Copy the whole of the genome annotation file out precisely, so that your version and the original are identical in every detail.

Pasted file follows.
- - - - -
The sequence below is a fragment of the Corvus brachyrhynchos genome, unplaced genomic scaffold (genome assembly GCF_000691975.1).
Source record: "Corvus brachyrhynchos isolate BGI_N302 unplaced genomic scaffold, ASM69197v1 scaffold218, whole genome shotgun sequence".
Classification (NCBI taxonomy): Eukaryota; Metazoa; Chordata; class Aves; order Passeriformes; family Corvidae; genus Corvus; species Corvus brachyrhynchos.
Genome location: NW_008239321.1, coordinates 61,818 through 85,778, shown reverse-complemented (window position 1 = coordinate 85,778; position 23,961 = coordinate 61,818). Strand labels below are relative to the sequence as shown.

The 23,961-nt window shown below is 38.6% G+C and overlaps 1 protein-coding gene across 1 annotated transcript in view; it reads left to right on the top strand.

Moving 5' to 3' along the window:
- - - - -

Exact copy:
The sequence below is a fragment of the Corvus brachyrhynchos genome, unplaced genomic scaffold (genome assembly GCF_000691975.1).
Source record: "Corvus brachyrhynchos isolate BGI_N302 unplaced genomic scaffold, ASM69197v1 scaffold218, whole genome shotgun sequence".
Classification (NCBI taxonomy): Eukaryota; Metazoa; Chordata; class Aves; order Passeriformes; family Corvidae; genus Corvus; species Corvus brachyrhynchos.
Genome location: NW_008239321.1, coordinates 61,818 through 85,778, shown reverse-complemented (window position 1 = coordinate 85,778; position 23,961 = coordinate 61,818). Strand labels below are relative to the sequence as shown.

The 23,961-nt window shown below is 38.6% G+C and overlaps 1 protein-coding gene across 1 annotated transcript in view; it reads left to right on the top strand.

Moving 5' to 3' along the window: